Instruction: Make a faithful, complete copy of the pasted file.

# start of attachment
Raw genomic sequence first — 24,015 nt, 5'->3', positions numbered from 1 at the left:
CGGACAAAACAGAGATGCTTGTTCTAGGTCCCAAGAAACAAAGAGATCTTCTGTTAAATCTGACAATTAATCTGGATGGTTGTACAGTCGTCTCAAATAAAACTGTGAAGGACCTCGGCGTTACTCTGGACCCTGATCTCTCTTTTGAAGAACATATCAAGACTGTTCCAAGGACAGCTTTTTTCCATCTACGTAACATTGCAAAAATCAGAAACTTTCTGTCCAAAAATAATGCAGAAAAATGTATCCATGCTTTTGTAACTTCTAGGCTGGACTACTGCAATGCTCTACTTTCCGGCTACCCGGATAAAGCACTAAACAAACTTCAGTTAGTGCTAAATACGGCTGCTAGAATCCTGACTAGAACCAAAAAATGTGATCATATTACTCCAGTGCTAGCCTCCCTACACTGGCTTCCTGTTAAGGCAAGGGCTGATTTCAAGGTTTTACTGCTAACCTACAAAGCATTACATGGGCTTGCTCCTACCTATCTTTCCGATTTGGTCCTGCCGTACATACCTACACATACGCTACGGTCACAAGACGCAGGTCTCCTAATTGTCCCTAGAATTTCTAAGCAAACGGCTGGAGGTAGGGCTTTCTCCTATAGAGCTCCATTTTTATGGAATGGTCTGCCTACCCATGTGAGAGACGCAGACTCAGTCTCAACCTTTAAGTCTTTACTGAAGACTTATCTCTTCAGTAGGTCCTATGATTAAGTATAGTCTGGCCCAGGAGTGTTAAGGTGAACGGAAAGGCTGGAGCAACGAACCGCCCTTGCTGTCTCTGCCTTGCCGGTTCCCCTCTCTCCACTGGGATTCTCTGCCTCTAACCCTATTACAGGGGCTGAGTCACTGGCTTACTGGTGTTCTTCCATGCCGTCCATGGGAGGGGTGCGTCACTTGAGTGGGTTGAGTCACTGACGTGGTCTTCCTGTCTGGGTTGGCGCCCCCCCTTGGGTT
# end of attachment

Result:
Raw genomic sequence first — 24,015 nt, 5'->3', positions numbered from 1 at the left:
CGGACAAAACAGAGATGCTTGTTCTAGGTCCCAAGAAACAAAGAGATCTTCTGTTAAATCTGACAATTAATCTGGATGGTTGTACAGTCGTCTCAAATAAAACTGTGAAGGACCTCGGCGTTACTCTGGACCCTGATCTCTCTTTTGAAGAACATATCAAGACTGTTCCAAGGACAGCTTTTTTCCATCTACGTAACATTGCAAAAATCAGAAACTTTCTGTCCAAAAATAATGCAGAAAAATGTATCCATGCTTTTGTAACTTCTAGGCTGGACTACTGCAATGCTCTACTTTCCGGCTACCCGGATAAAGCACTAAACAAACTTCAGTTAGTGCTAAATACGGCTGCTAGAATCCTGACTAGAACCAAAAAATGTGATCATATTACTCCAGTGCTAGCCTCCCTACACTGGCTTCCTGTTAAGGCAAGGGCTGATTTCAAGGTTTTACTGCTAACCTACAAAGCATTACATGGGCTTGCTCCTACCTATCTTTCCGATTTGGTCCTGCCGTACATACCTACACATACGCTACGGTCACAAGACGCAGGTCTCCTAATTGTCCCTAGAATTTCTAAGCAAACGGCTGGAGGTAGGGCTTTCTCCTATAGAGCTCCATTTTTATGGAATGGTCTGCCTACCCATGTGAGAGACGCAGACTCAGTCTCAACCTTTAAGTCTTTACTGAAGACTTATCTCTTCAGTAGGTCCTATGATTAAGTATAGTCTGGCCCAGGAGTGTTAAGGTGAACGGAAAGGCTGGAGCAACGAACCGCCCTTGCTGTCTCTGCCTTGCCGGTTCCCCTCTCTCCACTGGGATTCTCTGCCTCTAACCCTATTACAGGGGCTGAGTCACTGGCTTACTGGTGTTCTTCCATGCCGTCCATGGGAGGGGTGCGTCACTTGAGTGGGTTGAGTCACTGACGTGGTCTTCCTGTCTGGGTTGGCGCCCCCCCTTGGGTT